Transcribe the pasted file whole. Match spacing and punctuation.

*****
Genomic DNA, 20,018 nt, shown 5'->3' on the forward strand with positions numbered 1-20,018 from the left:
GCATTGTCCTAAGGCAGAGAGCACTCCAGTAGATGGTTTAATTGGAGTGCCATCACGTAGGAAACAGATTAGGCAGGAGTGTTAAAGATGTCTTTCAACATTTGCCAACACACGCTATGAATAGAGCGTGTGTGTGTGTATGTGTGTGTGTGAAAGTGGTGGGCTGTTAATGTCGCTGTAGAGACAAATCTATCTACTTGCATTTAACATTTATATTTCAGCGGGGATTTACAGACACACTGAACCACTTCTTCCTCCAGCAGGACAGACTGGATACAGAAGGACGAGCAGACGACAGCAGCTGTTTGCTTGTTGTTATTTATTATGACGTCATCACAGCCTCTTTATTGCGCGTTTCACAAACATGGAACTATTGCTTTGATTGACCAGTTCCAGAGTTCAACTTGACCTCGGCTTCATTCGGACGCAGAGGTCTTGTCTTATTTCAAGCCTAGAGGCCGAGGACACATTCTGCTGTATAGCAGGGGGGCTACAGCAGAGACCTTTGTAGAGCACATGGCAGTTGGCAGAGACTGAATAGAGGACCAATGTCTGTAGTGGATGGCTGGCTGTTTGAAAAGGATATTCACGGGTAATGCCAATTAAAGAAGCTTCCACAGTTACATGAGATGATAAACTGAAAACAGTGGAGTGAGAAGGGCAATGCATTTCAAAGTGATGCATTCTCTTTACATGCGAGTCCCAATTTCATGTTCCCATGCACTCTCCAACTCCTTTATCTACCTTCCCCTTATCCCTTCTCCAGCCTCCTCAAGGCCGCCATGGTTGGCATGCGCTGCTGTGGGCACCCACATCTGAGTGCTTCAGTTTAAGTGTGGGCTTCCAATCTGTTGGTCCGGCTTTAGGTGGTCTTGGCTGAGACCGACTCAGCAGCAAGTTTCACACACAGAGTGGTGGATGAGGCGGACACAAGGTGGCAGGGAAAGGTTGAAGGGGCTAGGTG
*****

Genomic DNA, 20,018 nt, shown 5'->3' on the forward strand with positions numbered 1-20,018 from the left:
GCATTGTCCTAAGGCAGAGAGCACTCCAGTAGATGGTTTAATTGGAGTGCCATCACGTAGGAAACAGATTAGGCAGGAGTGTTAAAGATGTCTTTCAACATTTGCCAACACACGCTATGAATAGAGCGTGTGTGTGTGTATGTGTGTGTGTGAAAGTGGTGGGCTGTTAATGTCGCTGTAGAGACAAATCTATCTACTTGCATTTAACATTTATATTTCAGCGGGGATTTACAGACACACTGAACCACTTCTTCCTCCAGCAGGACAGACTGGATACAGAAGGACGAGCAGACGACAGCAGCTGTTTGCTTGTTGTTATTTATTATGACGTCATCACAGCCTCTTTATTGCGCGTTTCACAAACATGGAACTATTGCTTTGATTGACCAGTTCCAGAGTTCAACTTGACCTCGGCTTCATTCGGACGCAGAGGTCTTGTCTTATTTCAAGCCTAGAGGCCGAGGACACATTCTGCTGTATAGCAGGGGGGCTACAGCAGAGACCTTTGTAGAGCACATGGCAGTTGGCAGAGACTGAATAGAGGACCAATGTCTGTAGTGGATGGCTGGCTGTTTGAAAAGGATATTCACGGGTAATGCCAATTAAAGAAGCTTCCACAGTTACATGAGATGATAAACTGAAAACAGTGGAGTGAGAAGGGCAATGCATTTCAAAGTGATGCATTCTCTTTACATGCGAGTCCCAATTTCATGTTCCCATGCACTCTCCAACTCCTTTATCTACCTTCCCCTTATCCCTTCTCCAGCCTCCTCAAGGCCGCCATGGTTGGCATGCGCTGCTGTGGGCACCCACATCTGAGTGCTTCAGTTTAAGTGTGGGCTTCCAATCTGTTGGTCCGGCTTTAGGTGGTCTTGGCTGAGACCGACTCAGCAGCAAGTTTCACACACAGAGTGGTGGATGAGGCGGACACAAGGTGGCAGGGAAAGGTTGAAGGGGCTAGGTG